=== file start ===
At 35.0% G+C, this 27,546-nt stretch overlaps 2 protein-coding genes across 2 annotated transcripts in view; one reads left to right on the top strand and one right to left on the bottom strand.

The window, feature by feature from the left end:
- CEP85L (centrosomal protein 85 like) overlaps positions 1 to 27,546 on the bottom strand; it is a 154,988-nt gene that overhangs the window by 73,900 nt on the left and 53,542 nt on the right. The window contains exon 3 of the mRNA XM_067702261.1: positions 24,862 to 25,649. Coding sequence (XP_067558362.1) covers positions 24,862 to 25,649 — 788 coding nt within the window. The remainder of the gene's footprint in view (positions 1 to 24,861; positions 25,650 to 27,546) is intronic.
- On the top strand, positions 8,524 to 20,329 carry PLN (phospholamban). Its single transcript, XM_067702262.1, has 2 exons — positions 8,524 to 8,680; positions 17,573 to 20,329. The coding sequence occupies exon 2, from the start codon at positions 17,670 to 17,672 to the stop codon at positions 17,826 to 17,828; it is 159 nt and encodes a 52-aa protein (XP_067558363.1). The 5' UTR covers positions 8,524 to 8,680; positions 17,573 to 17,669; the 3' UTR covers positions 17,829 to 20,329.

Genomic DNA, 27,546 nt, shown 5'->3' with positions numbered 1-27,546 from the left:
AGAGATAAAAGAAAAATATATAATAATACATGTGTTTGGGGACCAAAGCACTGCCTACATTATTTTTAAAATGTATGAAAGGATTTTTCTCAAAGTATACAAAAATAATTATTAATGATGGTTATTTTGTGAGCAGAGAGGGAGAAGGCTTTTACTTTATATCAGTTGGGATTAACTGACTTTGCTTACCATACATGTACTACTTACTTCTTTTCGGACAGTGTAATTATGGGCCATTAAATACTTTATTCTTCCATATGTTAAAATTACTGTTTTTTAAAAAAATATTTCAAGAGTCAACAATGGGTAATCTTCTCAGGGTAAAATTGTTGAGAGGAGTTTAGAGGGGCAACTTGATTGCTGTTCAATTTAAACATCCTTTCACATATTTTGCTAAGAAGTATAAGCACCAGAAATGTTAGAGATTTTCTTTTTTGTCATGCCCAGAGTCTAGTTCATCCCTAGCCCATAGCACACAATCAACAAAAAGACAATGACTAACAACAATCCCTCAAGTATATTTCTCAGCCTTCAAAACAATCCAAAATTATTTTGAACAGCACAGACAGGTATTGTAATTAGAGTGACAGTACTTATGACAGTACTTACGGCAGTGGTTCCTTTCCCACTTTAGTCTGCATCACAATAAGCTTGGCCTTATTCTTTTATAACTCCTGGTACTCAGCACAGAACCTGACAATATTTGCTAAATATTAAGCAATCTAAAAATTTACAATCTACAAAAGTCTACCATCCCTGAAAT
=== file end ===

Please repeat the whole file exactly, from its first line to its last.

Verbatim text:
At 35.0% G+C, this 27,546-nt stretch overlaps 2 protein-coding genes across 2 annotated transcripts in view; one reads left to right on the top strand and one right to left on the bottom strand.

The window, feature by feature from the left end:
- CEP85L (centrosomal protein 85 like) overlaps positions 1 to 27,546 on the bottom strand; it is a 154,988-nt gene that overhangs the window by 73,900 nt on the left and 53,542 nt on the right. The window contains exon 3 of the mRNA XM_067702261.1: positions 24,862 to 25,649. Coding sequence (XP_067558362.1) covers positions 24,862 to 25,649 — 788 coding nt within the window. The remainder of the gene's footprint in view (positions 1 to 24,861; positions 25,650 to 27,546) is intronic.
- On the top strand, positions 8,524 to 20,329 carry PLN (phospholamban). Its single transcript, XM_067702262.1, has 2 exons — positions 8,524 to 8,680; positions 17,573 to 20,329. The coding sequence occupies exon 2, from the start codon at positions 17,670 to 17,672 to the stop codon at positions 17,826 to 17,828; it is 159 nt and encodes a 52-aa protein (XP_067558363.1). The 5' UTR covers positions 8,524 to 8,680; positions 17,573 to 17,669; the 3' UTR covers positions 17,829 to 20,329.

Genomic DNA, 27,546 nt, shown 5'->3' with positions numbered 1-27,546 from the left:
AGAGATAAAAGAAAAATATATAATAATACATGTGTTTGGGGACCAAAGCACTGCCTACATTATTTTTAAAATGTATGAAAGGATTTTTCTCAAAGTATACAAAAATAATTATTAATGATGGTTATTTTGTGAGCAGAGAGGGAGAAGGCTTTTACTTTATATCAGTTGGGATTAACTGACTTTGCTTACCATACATGTACTACTTACTTCTTTTCGGACAGTGTAATTATGGGCCATTAAATACTTTATTCTTCCATATGTTAAAATTACTGTTTTTTAAAAAAATATTTCAAGAGTCAACAATGGGTAATCTTCTCAGGGTAAAATTGTTGAGAGGAGTTTAGAGGGGCAACTTGATTGCTGTTCAATTTAAACATCCTTTCACATATTTTGCTAAGAAGTATAAGCACCAGAAATGTTAGAGATTTTCTTTTTTGTCATGCCCAGAGTCTAGTTCATCCCTAGCCCATAGCACACAATCAACAAAAAGACAATGACTAACAACAATCCCTCAAGTATATTTCTCAGCCTTCAAAACAATCCAAAATTATTTTGAACAGCACAGACAGGTATTGTAATTAGAGTGACAGTACTTATGACAGTACTTACGGCAGTGGTTCCTTTCCCACTTTAGTCTGCATCACAATAAGCTTGGCCTTATTCTTTTATAACTCCTGGTACTCAGCACAGAACCTGACAATATTTGCTAAATATTAAGCAATCTAAAAATTTACAATCTACAAAAGTCTACCATCCCTGAAAT